Solar Energy FAQs
How is TVA supporting solar in the Tennessee Valley?
The best and most direct route to find out about TVA's solar programs is to visit the Renewable Energy Solutions section of the TVA website.
How is solar energy generated?
It's generated by photovoltaic (PV) systems. PV systems consist of semiconductor cells or modules that convert sunlight directly into electricity, plus such additional equipment as an inverter that changes direct current to alternating current (which is what people use in their homes). The PV cells are connected in the form of flat panels that can be mounted on rooftops or canopies or integrated into roofing shingles and other building materials.
How much electricity will a PV system produce?
That depends on the size of the array. They typically range from 4 to 50 kilowatts. On average, a 10-kilowatt PV system located in the Tennessee Valley will generate approximately 16,500 kilowatt-hours of electricity per year, or a little more than the total amount of electricity used in a typical home.
How are solar sites selected?
TVA has asked power companies participating in the market test to help identify sites that offer high visibility and good opportunities for public education. These might include such high-traffic areas as visitor centers, museums, or schools. Of course, the sites must also meet the necessary physical criteria: a southern orientation, good exposure to the sun, and the appropriate amount of structural support and space for placement of the PV panels.
Will the PV systems produce electricity all the time?
No. Depending on the season, they will ordinarily generate power from 8 am. to 6 p.m., reaching maximum output between noon and 1 p.m. Since solar energy won't be a primary element in the power mix, batteries or collection and storage systems will not be used. When the PV systems aren't producing power, TVA's other resources will continue to supply reliable electricity.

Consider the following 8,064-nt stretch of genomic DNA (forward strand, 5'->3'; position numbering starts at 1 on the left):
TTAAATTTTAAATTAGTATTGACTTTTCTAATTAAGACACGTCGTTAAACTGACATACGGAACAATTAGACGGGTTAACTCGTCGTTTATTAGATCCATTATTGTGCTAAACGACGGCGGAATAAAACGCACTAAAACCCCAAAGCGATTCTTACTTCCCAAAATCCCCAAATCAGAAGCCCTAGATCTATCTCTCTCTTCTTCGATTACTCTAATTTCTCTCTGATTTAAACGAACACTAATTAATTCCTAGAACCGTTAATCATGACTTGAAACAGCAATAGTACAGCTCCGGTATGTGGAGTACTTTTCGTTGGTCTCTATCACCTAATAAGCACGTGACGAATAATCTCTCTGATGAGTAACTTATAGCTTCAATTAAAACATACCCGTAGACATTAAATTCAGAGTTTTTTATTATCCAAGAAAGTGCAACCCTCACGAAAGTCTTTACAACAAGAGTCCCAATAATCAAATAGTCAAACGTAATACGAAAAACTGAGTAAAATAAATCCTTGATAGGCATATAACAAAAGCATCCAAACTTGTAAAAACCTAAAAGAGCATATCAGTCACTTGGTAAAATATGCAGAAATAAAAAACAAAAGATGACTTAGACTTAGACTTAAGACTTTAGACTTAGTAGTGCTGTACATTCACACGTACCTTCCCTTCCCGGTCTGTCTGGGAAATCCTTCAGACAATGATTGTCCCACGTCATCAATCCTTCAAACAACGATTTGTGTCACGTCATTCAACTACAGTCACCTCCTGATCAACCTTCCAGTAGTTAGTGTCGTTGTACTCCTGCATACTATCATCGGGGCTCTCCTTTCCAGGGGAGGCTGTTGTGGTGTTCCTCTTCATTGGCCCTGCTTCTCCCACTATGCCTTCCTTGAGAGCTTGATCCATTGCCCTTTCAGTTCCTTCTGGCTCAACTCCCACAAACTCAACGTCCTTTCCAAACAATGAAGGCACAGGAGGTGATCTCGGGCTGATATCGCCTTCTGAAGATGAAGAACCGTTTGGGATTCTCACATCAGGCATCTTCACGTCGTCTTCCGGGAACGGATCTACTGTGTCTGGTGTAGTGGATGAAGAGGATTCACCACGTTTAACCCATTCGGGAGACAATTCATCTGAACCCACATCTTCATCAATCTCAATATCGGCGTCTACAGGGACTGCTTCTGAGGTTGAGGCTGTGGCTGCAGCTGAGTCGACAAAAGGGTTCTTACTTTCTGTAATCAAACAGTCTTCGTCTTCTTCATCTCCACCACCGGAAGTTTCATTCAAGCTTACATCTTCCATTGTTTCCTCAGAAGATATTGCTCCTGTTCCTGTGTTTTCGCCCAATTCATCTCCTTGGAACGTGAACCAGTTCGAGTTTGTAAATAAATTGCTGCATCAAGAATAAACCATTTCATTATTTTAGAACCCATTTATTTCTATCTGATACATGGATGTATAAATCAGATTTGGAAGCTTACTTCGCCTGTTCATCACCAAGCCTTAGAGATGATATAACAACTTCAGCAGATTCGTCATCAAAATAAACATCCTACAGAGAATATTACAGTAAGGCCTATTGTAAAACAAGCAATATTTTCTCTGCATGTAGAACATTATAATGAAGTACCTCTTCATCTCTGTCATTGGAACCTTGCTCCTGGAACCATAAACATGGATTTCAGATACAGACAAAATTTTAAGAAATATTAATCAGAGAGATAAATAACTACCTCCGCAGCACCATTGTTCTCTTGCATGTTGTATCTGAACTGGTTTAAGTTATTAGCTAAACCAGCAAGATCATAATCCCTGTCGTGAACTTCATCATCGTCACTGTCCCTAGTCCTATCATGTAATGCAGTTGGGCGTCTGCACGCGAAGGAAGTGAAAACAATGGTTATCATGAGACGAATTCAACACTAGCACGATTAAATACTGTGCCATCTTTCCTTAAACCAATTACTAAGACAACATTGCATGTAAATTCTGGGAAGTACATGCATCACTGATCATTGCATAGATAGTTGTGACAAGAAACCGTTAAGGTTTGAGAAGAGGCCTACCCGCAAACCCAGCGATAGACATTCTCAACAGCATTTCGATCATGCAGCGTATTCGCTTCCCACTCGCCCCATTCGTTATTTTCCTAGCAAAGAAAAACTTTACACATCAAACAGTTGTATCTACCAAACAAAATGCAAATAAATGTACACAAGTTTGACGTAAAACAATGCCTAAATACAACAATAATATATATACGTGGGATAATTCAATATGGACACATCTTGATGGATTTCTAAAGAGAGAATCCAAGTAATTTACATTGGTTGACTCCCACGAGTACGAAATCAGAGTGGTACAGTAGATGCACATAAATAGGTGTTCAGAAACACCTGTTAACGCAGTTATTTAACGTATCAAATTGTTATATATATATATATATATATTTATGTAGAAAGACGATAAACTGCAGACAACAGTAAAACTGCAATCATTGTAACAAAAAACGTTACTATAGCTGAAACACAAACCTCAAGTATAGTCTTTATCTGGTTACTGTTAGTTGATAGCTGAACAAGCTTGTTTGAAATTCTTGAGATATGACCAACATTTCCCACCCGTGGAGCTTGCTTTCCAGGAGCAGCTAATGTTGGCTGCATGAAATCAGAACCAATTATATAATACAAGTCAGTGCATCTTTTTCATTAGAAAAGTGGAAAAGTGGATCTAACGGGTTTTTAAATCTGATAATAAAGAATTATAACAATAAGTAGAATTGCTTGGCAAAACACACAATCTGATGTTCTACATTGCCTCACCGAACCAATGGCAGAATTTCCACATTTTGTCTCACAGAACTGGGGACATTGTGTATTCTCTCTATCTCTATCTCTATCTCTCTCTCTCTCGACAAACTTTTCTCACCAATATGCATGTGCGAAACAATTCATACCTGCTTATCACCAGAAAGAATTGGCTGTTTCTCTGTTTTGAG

Can PV systems produce power on cloudy days?
Yes. PV modules generate electricity when the weather is cloudy, although their output is diminished. On a dark, overcast day, a PV system might receive only 5 to 10 percent of the usual amount of sunlight it needs, so power output would decrease proportionately.
Do PV systems work well in the cold?
PV modules actually generate more power at lower temperatures. The reason is that like most other electronic devices, they operate more efficiently when it's cooler. PV systems generate less energy in the winter than in the summer, but this is due to the combination of fewer daylight hours and lower sun angles, not to cooler temperatures.
What about breakage? Don't most modules contain glass?
PV modules are designed to withstand any potential rigors of the environment, including arctic cold, desert heat, tropical humidity, winds of more than 125 miles per hour, and one-inch hail at terminal velocity. In spite of this very durable construction, though, the glass may break under an extremely strong impact.
How does the cost of solar energy compare to that of traditional electricity?
Solar is one of the cleanest energy sources available, but it's also one of the most expensive. By creating more demand, TVA hopes to stimulate further technological development that may help bring the cost down over time. For now, electricity produced by solar photovoltaic sources is more expensive than that produced by common sources like coal. A typical coal-fired generating unit currently produces electricity for a little more than a penny per kilowatt-hour, The cost of producing electricity using solar photovoltaic sources is about 60 cents per kilowatt-hour.